While nursing is a rewarding profession, it can also be a stressful job. Long hours, physically demanding work, and potential life-or-death situations can take a toll, and learning how to manage your stress is critical. By finding ways to cope, you will not only be a better caregiver, but also be able to take better care of your own health.
Colorado is known for its wellness initiatives. In fact, historians say as much as a third of its early settlers came for health reasons. Yet, stress can manifest itself in many ways, and when you’re busy caring for others you may not notice the signs. Some common emotions include anger, fear, sadness, numbness, or nervousness. You may also lose motivation, your appetite, and the ability to focus. And some people turn to alcohol, tobacco, or drug use as a way to self-medicate and mask their feelings.
When you’re working long hours, self-care can feel indulgent or even like one more thing on your to-do list, especially if you are caring for a family in addition to your work responsibilities. Fortunately, there are some things you can do on the job to help relieve stress.
Eat Healthy Meals and Snacks
The sugar rush you get from a vending machine snack or the breakroom doughnut may make you feel good in the moment, but poor dietary habits can actually worsen your feelings of anxiety. Instead, of choosing the morning pastry, try to eat healthy whole foods, like fruits and vegetables and lean proteins. Not only will they help you feel full longer, these good foods can improve your energy and health.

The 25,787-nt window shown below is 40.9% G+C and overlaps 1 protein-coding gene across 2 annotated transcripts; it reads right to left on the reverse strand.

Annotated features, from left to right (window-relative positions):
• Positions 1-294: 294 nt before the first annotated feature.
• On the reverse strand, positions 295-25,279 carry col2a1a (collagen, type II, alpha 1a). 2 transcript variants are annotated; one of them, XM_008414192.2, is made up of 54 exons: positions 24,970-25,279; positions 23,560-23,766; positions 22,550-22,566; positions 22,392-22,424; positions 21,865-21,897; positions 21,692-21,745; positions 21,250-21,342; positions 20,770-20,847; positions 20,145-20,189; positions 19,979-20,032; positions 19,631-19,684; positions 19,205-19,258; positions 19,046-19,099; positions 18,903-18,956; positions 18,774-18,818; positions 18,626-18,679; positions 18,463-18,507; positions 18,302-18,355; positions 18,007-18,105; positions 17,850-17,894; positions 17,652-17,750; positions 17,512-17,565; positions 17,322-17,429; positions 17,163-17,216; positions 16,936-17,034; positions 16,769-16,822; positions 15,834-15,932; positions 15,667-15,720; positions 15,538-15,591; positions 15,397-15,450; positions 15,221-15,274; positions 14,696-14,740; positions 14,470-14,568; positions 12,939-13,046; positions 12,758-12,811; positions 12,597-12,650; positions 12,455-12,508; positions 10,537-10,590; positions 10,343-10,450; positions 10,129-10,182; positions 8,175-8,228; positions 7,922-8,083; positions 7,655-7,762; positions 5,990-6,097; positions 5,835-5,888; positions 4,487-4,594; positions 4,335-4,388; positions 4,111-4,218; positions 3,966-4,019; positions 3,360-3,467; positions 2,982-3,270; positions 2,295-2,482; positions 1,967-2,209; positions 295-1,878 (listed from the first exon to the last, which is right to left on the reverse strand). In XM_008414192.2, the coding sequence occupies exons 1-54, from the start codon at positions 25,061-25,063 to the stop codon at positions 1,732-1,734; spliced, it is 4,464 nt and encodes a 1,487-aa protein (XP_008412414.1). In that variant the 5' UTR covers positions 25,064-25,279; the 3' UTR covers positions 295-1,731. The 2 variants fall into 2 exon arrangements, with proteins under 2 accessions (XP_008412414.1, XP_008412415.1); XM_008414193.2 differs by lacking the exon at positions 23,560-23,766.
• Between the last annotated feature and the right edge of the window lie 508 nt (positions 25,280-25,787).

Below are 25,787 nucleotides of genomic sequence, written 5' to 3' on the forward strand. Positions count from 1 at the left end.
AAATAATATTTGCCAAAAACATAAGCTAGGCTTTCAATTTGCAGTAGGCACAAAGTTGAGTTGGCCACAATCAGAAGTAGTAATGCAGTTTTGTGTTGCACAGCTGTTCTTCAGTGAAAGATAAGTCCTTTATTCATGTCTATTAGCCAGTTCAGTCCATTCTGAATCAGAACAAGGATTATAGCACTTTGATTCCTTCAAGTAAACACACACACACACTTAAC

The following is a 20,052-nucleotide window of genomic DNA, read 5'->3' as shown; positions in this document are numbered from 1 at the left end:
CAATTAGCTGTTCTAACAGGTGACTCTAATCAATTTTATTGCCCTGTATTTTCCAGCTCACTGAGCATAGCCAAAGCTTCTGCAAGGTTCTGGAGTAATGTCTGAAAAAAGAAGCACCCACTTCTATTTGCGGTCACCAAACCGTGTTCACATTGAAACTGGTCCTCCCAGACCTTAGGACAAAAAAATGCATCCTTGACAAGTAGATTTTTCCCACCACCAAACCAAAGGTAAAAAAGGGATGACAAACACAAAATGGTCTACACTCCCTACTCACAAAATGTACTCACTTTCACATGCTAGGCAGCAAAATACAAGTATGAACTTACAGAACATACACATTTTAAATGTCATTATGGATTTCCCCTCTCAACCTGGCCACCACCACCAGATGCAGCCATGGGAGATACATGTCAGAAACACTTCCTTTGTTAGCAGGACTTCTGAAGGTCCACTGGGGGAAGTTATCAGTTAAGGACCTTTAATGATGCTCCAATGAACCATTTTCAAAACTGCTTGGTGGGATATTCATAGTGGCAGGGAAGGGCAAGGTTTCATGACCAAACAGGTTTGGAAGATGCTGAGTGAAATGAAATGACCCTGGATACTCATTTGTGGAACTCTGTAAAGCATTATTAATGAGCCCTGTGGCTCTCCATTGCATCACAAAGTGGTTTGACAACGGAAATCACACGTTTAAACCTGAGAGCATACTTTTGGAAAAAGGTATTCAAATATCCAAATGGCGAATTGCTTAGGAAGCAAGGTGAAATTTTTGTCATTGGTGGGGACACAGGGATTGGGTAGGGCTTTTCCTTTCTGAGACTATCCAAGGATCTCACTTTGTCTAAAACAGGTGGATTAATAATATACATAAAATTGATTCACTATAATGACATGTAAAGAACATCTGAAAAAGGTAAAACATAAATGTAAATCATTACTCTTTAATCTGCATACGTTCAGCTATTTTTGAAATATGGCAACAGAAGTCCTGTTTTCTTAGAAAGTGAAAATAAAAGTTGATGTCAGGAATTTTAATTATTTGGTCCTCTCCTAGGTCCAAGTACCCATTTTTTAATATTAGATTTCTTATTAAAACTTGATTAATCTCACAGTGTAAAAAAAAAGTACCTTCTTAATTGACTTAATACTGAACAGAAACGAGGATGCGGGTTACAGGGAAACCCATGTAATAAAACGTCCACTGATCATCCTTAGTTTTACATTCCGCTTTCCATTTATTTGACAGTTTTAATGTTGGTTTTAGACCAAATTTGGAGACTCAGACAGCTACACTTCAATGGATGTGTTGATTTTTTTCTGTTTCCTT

On your break, slip in a few quick moments of meditation or mindfulness. These practices help quiet your mind and allow you to let negative thoughts go. It doesn’t have to be long; just five minutes can reduce stress. Find a quiet place and focus on your breathing. For example, take a deep breath and hold it to the count of four. Then exhale slowly, counting backwards -- four, three, two, one. You can also download a meditation app to your phone that will help you tune out the activity around you. You may even be able to slip in some mindful moments while you’re doing a “mindless” task, such a cleaning up your workstation or folding blankets.
Talk to Co-workers
Sharing your feelings with others can be therapeutic, and no one will understand your situation more than your colleagues. While venting can relieve stress, don’t dwell on negative emotions too long. Instead, find something positive in a situation that can help you reframe your feelings. For example, if you are dealing with a challenging patient or situation, talk to a fellow nurse about the root cause, they may have good suggestions or strategies that you had not considered.
Keep a Gratitude Journal
Finding things to be thankful for can help you reduce your stress. While you’re probably grateful for your job, health, and family, don’t forget to pay attention to the smaller things that can brighten your day. Maybe you made all of the stoplights on your way to work or were able to grab a great parking spot? Or perhaps the cafeteria is serving your favorite lunch? Recognizing and writing down these small moments can help you focus on the positive.
If you need more help, mental health resources are available to nurses including several programs on the American Nursing Association’s website.
Whether you’re just starting out or are looking at gaining advanced certification, Denver College of Nursing can help put you on the path to a rewarding career in nursing. Click here for more information or call us today at (800) 600-6604 and speak to one of our career counselors.